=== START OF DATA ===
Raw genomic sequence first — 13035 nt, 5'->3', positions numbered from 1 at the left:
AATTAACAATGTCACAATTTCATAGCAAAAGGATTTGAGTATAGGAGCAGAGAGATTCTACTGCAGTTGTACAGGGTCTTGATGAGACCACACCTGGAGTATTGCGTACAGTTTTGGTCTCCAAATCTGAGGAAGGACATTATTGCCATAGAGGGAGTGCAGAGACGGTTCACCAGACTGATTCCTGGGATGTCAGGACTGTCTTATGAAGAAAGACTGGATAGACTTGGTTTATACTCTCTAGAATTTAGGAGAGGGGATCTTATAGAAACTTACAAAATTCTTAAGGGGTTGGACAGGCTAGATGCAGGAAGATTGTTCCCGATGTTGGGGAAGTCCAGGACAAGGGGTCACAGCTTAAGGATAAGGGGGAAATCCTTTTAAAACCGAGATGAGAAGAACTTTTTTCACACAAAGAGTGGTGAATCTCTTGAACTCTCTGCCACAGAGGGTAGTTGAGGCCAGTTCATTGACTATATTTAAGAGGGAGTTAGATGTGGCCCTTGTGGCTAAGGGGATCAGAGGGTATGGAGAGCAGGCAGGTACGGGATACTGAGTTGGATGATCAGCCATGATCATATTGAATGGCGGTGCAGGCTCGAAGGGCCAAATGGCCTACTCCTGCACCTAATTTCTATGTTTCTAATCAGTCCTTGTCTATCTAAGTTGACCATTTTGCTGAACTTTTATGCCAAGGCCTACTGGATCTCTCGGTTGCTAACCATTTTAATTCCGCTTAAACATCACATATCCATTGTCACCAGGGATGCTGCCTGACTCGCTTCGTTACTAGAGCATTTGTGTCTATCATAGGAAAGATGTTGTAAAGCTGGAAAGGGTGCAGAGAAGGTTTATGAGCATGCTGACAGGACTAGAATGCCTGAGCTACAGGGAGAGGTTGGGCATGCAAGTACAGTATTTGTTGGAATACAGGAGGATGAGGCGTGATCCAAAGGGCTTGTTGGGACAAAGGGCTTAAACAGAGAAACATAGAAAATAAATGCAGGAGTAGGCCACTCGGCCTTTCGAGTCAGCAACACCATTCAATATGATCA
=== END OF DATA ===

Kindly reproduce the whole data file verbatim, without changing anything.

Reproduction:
Raw genomic sequence first — 13035 nt, 5'->3', positions numbered from 1 at the left:
AATTAACAATGTCACAATTTCATAGCAAAAGGATTTGAGTATAGGAGCAGAGAGATTCTACTGCAGTTGTACAGGGTCTTGATGAGACCACACCTGGAGTATTGCGTACAGTTTTGGTCTCCAAATCTGAGGAAGGACATTATTGCCATAGAGGGAGTGCAGAGACGGTTCACCAGACTGATTCCTGGGATGTCAGGACTGTCTTATGAAGAAAGACTGGATAGACTTGGTTTATACTCTCTAGAATTTAGGAGAGGGGATCTTATAGAAACTTACAAAATTCTTAAGGGGTTGGACAGGCTAGATGCAGGAAGATTGTTCCCGATGTTGGGGAAGTCCAGGACAAGGGGTCACAGCTTAAGGATAAGGGGGAAATCCTTTTAAAACCGAGATGAGAAGAACTTTTTTCACACAAAGAGTGGTGAATCTCTTGAACTCTCTGCCACAGAGGGTAGTTGAGGCCAGTTCATTGACTATATTTAAGAGGGAGTTAGATGTGGCCCTTGTGGCTAAGGGGATCAGAGGGTATGGAGAGCAGGCAGGTACGGGATACTGAGTTGGATGATCAGCCATGATCATATTGAATGGCGGTGCAGGCTCGAAGGGCCAAATGGCCTACTCCTGCACCTAATTTCTATGTTTCTAATCAGTCCTTGTCTATCTAAGTTGACCATTTTGCTGAACTTTTATGCCAAGGCCTACTGGATCTCTCGGTTGCTAACCATTTTAATTCCGCTTAAACATCACATATCCATTGTCACCAGGGATGCTGCCTGACTCGCTTCGTTACTAGAGCATTTGTGTCTATCATAGGAAAGATGTTGTAAAGCTGGAAAGGGTGCAGAGAAGGTTTATGAGCATGCTGACAGGACTAGAATGCCTGAGCTACAGGGAGAGGTTGGGCATGCAAGTACAGTATTTGTTGGAATACAGGAGGATGAGGCGTGATCCAAAGGGCTTGTTGGGACAAAGGGCTTAAACAGAGAAACATAGAAAATAAATGCAGGAGTAGGCCACTCGGCCTTTCGAGTCAGCAACACCATTCAATATGATCA